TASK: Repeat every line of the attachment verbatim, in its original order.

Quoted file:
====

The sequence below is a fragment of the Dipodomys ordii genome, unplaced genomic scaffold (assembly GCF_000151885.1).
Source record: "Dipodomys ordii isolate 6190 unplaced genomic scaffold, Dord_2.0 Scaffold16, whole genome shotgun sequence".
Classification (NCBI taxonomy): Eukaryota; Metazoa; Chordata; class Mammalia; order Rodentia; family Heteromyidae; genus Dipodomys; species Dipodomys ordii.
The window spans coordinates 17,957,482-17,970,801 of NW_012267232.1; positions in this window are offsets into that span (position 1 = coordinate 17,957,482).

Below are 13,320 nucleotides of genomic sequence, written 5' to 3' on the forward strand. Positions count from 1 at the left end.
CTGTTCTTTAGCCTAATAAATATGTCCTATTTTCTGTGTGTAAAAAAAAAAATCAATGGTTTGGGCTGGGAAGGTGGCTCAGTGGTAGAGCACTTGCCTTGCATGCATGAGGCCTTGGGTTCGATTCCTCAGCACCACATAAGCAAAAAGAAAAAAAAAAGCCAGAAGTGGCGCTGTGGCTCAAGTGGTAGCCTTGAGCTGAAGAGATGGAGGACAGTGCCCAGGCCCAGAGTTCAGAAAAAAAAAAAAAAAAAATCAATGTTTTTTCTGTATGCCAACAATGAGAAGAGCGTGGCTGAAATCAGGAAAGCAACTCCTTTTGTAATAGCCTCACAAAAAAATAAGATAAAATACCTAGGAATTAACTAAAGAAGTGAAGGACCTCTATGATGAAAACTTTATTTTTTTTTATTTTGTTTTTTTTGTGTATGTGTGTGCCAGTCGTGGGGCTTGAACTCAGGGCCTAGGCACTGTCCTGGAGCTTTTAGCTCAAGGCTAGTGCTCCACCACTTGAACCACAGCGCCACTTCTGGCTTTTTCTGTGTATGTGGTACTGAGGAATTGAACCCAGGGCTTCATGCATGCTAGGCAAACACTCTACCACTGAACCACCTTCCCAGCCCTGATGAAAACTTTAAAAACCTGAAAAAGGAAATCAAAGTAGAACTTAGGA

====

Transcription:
The sequence below is a fragment of the Dipodomys ordii genome, unplaced genomic scaffold (assembly GCF_000151885.1).
Source record: "Dipodomys ordii isolate 6190 unplaced genomic scaffold, Dord_2.0 Scaffold16, whole genome shotgun sequence".
Classification (NCBI taxonomy): Eukaryota; Metazoa; Chordata; class Mammalia; order Rodentia; family Heteromyidae; genus Dipodomys; species Dipodomys ordii.
The window spans coordinates 17,957,482-17,970,801 of NW_012267232.1; positions in this window are offsets into that span (position 1 = coordinate 17,957,482).

Below are 13,320 nucleotides of genomic sequence, written 5' to 3' on the forward strand. Positions count from 1 at the left end.
CTGTTCTTTAGCCTAATAAATATGTCCTATTTTCTGTGTGTAAAAAAAAAAATCAATGGTTTGGGCTGGGAAGGTGGCTCAGTGGTAGAGCACTTGCCTTGCATGCATGAGGCCTTGGGTTCGATTCCTCAGCACCACATAAGCAAAAAGAAAAAAAAAAGCCAGAAGTGGCGCTGTGGCTCAAGTGGTAGCCTTGAGCTGAAGAGATGGAGGACAGTGCCCAGGCCCAGAGTTCAGAAAAAAAAAAAAAAAAAATCAATGTTTTTTCTGTATGCCAACAATGAGAAGAGCGTGGCTGAAATCAGGAAAGCAACTCCTTTTGTAATAGCCTCACAAAAAAATAAGATAAAATACCTAGGAATTAACTAAAGAAGTGAAGGACCTCTATGATGAAAACTTTATTTTTTTTTATTTTGTTTTTTTTGTGTATGTGTGTGCCAGTCGTGGGGCTTGAACTCAGGGCCTAGGCACTGTCCTGGAGCTTTTAGCTCAAGGCTAGTGCTCCACCACTTGAACCACAGCGCCACTTCTGGCTTTTTCTGTGTATGTGGTACTGAGGAATTGAACCCAGGGCTTCATGCATGCTAGGCAAACACTCTACCACTGAACCACCTTCCCAGCCCTGATGAAAACTTTAAAAACCTGAAAAAGGAAATCAAAGTAGAACTTAGGA